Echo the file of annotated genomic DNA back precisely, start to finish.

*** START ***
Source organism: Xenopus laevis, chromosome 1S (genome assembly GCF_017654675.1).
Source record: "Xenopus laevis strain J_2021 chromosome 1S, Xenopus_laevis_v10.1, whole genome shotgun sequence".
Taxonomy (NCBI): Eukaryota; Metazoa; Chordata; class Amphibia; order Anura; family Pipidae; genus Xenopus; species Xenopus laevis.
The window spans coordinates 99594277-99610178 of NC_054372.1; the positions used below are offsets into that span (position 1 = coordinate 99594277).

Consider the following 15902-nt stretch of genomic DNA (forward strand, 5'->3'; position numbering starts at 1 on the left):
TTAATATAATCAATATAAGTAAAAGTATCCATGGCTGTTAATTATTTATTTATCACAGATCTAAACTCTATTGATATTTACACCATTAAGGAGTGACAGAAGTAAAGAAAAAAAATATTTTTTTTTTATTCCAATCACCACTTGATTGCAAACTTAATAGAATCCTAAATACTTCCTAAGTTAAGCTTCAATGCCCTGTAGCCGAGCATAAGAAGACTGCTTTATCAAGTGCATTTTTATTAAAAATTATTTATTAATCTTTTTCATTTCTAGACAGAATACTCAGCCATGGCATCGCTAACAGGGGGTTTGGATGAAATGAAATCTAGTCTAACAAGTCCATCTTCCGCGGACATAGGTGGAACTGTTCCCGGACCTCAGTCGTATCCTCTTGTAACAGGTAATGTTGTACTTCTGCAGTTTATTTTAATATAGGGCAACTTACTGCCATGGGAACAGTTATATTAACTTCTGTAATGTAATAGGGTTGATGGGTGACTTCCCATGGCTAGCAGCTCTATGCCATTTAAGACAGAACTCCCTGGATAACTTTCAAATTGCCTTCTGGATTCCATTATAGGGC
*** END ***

Source organism: Xenopus laevis, chromosome 1S (genome assembly GCF_017654675.1).
Source record: "Xenopus laevis strain J_2021 chromosome 1S, Xenopus_laevis_v10.1, whole genome shotgun sequence".
Taxonomy (NCBI): Eukaryota; Metazoa; Chordata; class Amphibia; order Anura; family Pipidae; genus Xenopus; species Xenopus laevis.
The window spans coordinates 99594277-99610178 of NC_054372.1; the positions used below are offsets into that span (position 1 = coordinate 99594277).

Consider the following 15902-nt stretch of genomic DNA (forward strand, 5'->3'; position numbering starts at 1 on the left):
TTAATATAATCAATATAAGTAAAAGTATCCATGGCTGTTAATTATTTATTTATCACAGATCTAAACTCTATTGATATTTACACCATTAAGGAGTGACAGAAGTAAAGAAAAAAAATATTTTTTTTTTATTCCAATCACCACTTGATTGCAAACTTAATAGAATCCTAAATACTTCCTAAGTTAAGCTTCAATGCCCTGTAGCCGAGCATAAGAAGACTGCTTTATCAAGTGCATTTTTATTAAAAATTATTTATTAATCTTTTTCATTTCTAGACAGAATACTCAGCCATGGCATCGCTAACAGGGGGTTTGGATGAAATGAAATCTAGTCTAACAAGTCCATCTTCCGCGGACATAGGTGGAACTGTTCCCGGACCTCAGTCGTATCCTCTTGTAACAGGTAATGTTGTACTTCTGCAGTTTATTTTAATATAGGGCAACTTACTGCCATGGGAACAGTTATATTAACTTCTGTAATGTAATAGGGTTGATGGGTGACTTCCCATGGCTAGCAGCTCTATGCCATTTAAGACAGAACTCCCTGGATAACTTTCAAATTGCCTTCTGGATTCCATTATAGGGC